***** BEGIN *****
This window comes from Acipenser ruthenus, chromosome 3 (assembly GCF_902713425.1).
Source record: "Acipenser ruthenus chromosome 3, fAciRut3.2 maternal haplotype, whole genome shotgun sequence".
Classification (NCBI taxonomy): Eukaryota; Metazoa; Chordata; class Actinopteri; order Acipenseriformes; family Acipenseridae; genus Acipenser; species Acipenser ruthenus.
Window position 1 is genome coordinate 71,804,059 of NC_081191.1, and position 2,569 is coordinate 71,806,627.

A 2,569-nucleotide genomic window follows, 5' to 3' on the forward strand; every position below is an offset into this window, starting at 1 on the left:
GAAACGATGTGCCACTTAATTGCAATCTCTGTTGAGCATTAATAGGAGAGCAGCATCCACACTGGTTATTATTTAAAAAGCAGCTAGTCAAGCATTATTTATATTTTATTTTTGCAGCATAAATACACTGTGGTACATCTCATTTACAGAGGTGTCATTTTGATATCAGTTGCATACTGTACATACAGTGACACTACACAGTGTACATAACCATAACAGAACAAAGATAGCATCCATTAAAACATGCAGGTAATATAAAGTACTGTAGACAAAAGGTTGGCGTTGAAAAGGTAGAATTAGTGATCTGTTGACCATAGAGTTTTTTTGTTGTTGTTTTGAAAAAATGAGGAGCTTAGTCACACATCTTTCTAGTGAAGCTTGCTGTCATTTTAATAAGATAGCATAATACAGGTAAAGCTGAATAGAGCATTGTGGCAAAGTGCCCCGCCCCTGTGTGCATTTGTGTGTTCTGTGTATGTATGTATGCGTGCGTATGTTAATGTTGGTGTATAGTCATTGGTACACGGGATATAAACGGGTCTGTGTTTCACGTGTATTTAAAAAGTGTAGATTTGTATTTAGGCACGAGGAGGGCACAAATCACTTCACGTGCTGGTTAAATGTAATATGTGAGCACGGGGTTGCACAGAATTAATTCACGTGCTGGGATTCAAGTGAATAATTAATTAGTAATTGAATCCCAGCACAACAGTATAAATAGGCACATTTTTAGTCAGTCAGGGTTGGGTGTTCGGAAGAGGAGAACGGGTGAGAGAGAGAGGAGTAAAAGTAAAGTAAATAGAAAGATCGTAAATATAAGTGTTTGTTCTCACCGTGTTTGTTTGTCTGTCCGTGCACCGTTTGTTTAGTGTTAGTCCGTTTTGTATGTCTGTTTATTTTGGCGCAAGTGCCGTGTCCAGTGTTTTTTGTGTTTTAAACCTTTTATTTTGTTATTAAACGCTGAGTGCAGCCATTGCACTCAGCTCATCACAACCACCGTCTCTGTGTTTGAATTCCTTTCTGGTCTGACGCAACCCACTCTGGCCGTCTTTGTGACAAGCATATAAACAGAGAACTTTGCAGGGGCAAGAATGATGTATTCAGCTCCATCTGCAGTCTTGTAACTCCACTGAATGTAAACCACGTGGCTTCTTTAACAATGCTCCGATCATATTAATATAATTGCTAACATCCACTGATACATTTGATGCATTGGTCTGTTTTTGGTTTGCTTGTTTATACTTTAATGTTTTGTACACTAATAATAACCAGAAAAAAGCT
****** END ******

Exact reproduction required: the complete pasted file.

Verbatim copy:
This window comes from Acipenser ruthenus, chromosome 3 (assembly GCF_902713425.1).
Source record: "Acipenser ruthenus chromosome 3, fAciRut3.2 maternal haplotype, whole genome shotgun sequence".
Classification (NCBI taxonomy): Eukaryota; Metazoa; Chordata; class Actinopteri; order Acipenseriformes; family Acipenseridae; genus Acipenser; species Acipenser ruthenus.
Window position 1 is genome coordinate 71,804,059 of NC_081191.1, and position 2,569 is coordinate 71,806,627.

A 2,569-nucleotide genomic window follows, 5' to 3' on the forward strand; every position below is an offset into this window, starting at 1 on the left:
GAAACGATGTGCCACTTAATTGCAATCTCTGTTGAGCATTAATAGGAGAGCAGCATCCACACTGGTTATTATTTAAAAAGCAGCTAGTCAAGCATTATTTATATTTTATTTTTGCAGCATAAATACACTGTGGTACATCTCATTTACAGAGGTGTCATTTTGATATCAGTTGCATACTGTACATACAGTGACACTACACAGTGTACATAACCATAACAGAACAAAGATAGCATCCATTAAAACATGCAGGTAATATAAAGTACTGTAGACAAAAGGTTGGCGTTGAAAAGGTAGAATTAGTGATCTGTTGACCATAGAGTTTTTTTGTTGTTGTTTTGAAAAAATGAGGAGCTTAGTCACACATCTTTCTAGTGAAGCTTGCTGTCATTTTAATAAGATAGCATAATACAGGTAAAGCTGAATAGAGCATTGTGGCAAAGTGCCCCGCCCCTGTGTGCATTTGTGTGTTCTGTGTATGTATGTATGCGTGCGTATGTTAATGTTGGTGTATAGTCATTGGTACACGGGATATAAACGGGTCTGTGTTTCACGTGTATTTAAAAAGTGTAGATTTGTATTTAGGCACGAGGAGGGCACAAATCACTTCACGTGCTGGTTAAATGTAATATGTGAGCACGGGGTTGCACAGAATTAATTCACGTGCTGGGATTCAAGTGAATAATTAATTAGTAATTGAATCCCAGCACAACAGTATAAATAGGCACATTTTTAGTCAGTCAGGGTTGGGTGTTCGGAAGAGGAGAACGGGTGAGAGAGAGAGGAGTAAAAGTAAAGTAAATAGAAAGATCGTAAATATAAGTGTTTGTTCTCACCGTGTTTGTTTGTCTGTCCGTGCACCGTTTGTTTAGTGTTAGTCCGTTTTGTATGTCTGTTTATTTTGGCGCAAGTGCCGTGTCCAGTGTTTTTTGTGTTTTAAACCTTTTATTTTGTTATTAAACGCTGAGTGCAGCCATTGCACTCAGCTCATCACAACCACCGTCTCTGTGTTTGAATTCCTTTCTGGTCTGACGCAACCCACTCTGGCCGTCTTTGTGACAAGCATATAAACAGAGAACTTTGCAGGGGCAAGAATGATGTATTCAGCTCCATCTGCAGTCTTGTAACTCCACTGAATGTAAACCACGTGGCTTCTTTAACAATGCTCCGATCATATTAATATAATTGCTAACATCCACTGATACATTTGATGCATTGGTCTGTTTTTGGTTTGCTTGTTTATACTTTAATGTTTTGTACACTAATAATAACCAGAAAAAAGCT